Beware a rash of exorcisms

Wired/October 31, 2000
By Leander Kahney

If you think you know your own mind, think again.

Demonstrating the plasticity of memory, psychologists at the University of Washington in Seattle convinced students they witnessed demonic possession as children.

In a series of recent experiments, psychologists simply showed subjects newspaper articles about possession and then suggested symptoms of depression or anxiety were caused by witnessing a demonic possession during childhood.

Subjects who initially thought demonic possession was highly implausible became convinced they had witnessed it themselves when they were very young. "It's relatively easy to make people believe they had an experience when they were children that they didn't have," said University of Washington psychologist Elizabeth Loftus, an expert in memory research.

"Even people coming into the study saying this is very implausible could be led to believe they had the experience themselves when they were very young."

Loftus predicted the current run of two movies dealing realistically with demonic possession -- the re-release of The Exorcist and Showtime's Possessed -- will have a similar effect and lead to a rash of exorcisms. She said a "mini-epidemic" of exorcisms were reported after the initial release of The Exorcist in 1973.

"We saw thousands of people out there thinking they were possessed and asking for exorcism," she said. "I see no reason it wouldn't happen again." In a series of experiments, 200 students from Italy were asked to rate their feelings about the plausibility of demonic possession and whether it had occurred to them as children.

Initially, all the subjects said possession was highly implausible and they had not witnessed one as a child.

To disguise the nature of the study, questions about possession were buried in a "life events inventory" that included dozens of questions about ordinary childhood experiences like accidents or getting lost at the mall. Subjects then were presented with articles, stories or testimonials about possession that made it seem a plausible, not uncommon occurrence. A week later, they filled out a "fear profile" concerning feelings of anxiety or depression as an adult. Again, the questionnaire contained a lot of red herrings.

After completing the fear profile, some of the subjects were given "false feedback" and were told their fears were caused by witnessing demonic possession as a child.

The researchers found that about 18 percent -- or one-fifth of these subjects -- later changed their minds about the plausibility of demonic possession and were convinced they had witnessed it as children. "It's a minority," Loftus said, "but a very significant minority." Three-quarters of the rest of the subjects also changed their opinions, but not quite as radically, Loftus said.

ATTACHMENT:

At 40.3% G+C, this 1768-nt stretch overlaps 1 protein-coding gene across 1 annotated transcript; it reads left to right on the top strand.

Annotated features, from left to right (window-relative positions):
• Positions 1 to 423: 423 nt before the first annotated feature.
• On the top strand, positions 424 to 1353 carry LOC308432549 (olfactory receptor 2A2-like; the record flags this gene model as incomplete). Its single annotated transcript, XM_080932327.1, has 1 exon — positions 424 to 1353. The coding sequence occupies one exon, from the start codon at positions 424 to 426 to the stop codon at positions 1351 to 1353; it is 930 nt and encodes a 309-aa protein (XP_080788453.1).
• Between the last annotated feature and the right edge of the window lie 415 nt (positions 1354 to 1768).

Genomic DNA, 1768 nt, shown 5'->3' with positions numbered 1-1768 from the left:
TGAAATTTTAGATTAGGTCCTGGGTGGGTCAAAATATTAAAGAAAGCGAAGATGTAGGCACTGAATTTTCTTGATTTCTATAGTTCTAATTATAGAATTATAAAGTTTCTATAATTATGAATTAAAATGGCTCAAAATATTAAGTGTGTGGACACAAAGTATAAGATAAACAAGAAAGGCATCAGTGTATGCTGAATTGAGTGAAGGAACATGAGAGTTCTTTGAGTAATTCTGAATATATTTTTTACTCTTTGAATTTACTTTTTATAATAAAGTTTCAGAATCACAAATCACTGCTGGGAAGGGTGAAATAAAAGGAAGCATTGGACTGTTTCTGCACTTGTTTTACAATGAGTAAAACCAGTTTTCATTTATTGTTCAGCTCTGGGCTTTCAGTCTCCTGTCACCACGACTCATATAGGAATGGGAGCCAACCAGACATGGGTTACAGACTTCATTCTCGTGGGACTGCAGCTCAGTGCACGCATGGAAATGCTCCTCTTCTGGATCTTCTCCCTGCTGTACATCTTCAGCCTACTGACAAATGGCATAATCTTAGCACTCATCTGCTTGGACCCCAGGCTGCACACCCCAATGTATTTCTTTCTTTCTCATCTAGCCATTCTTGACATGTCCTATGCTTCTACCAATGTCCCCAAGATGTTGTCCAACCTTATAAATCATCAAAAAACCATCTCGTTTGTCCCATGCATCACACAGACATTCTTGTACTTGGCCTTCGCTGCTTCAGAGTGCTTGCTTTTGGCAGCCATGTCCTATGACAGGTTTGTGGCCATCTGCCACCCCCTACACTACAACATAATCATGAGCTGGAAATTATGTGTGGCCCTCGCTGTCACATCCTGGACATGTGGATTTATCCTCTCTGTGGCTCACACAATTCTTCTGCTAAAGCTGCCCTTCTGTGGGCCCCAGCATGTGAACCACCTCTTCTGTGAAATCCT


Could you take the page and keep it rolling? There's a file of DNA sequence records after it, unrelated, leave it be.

As a control, another group of subjects was told their fears were caused by a choking incident in early childhood. There was no change in the control group's attitudes about possession.

The research was led by Giuliana Mazzoni, a psychology professor at Seton Hall University, and included Irving Kirsch of the University of Connecticut.

It will be published next year in The Journal of Experimental Psychology: Applied.

Loftus said the experiments are consistent with a large body of research into the creation of false memories.

However, she said they are the first to create highly implausible memories. "Previous experiments created memories that were plausible," Loftus said. "But even something that's implausible can be infused with plausibility." Even if highly implausible false memories haven't been created before in the laboratory, it is relatively common occurrence in real life, Loftus said.

For one thing, the experiments closely resemble therapy and the creation of false memories, a topic that has been the subject of a series of high-profile court cases in recent years.

In 1990, George Franklin was convicted of murder based on the testimony of his daughter, whose repressed memory of the crime was "recovered" as an adult 20 years later. The case was overturned on appeal.

A couple of years later, Gary Ramona, a Napa Valley wine executive, was acquitted of abusing his daughter based on her "recovered" memories and successfully sued her therapist for implanting the false memories. Loftus was an expert witness in both cases.

"It's a two-stage process," Loftus said. "First you increase the plausibility of an event and then suggest it happened to the subject. "It mimics the kind of thing that happens in a physician's office. It's like getting an X-ray and having the doctor tell you that you have pneumonia," she said. "But in this case, low self-esteem and depression means you were abused as a child. It's an analog for that kind of situation."

Loftus is famous for pioneering work in the '80s into the accuracy of eyewitness testimony.

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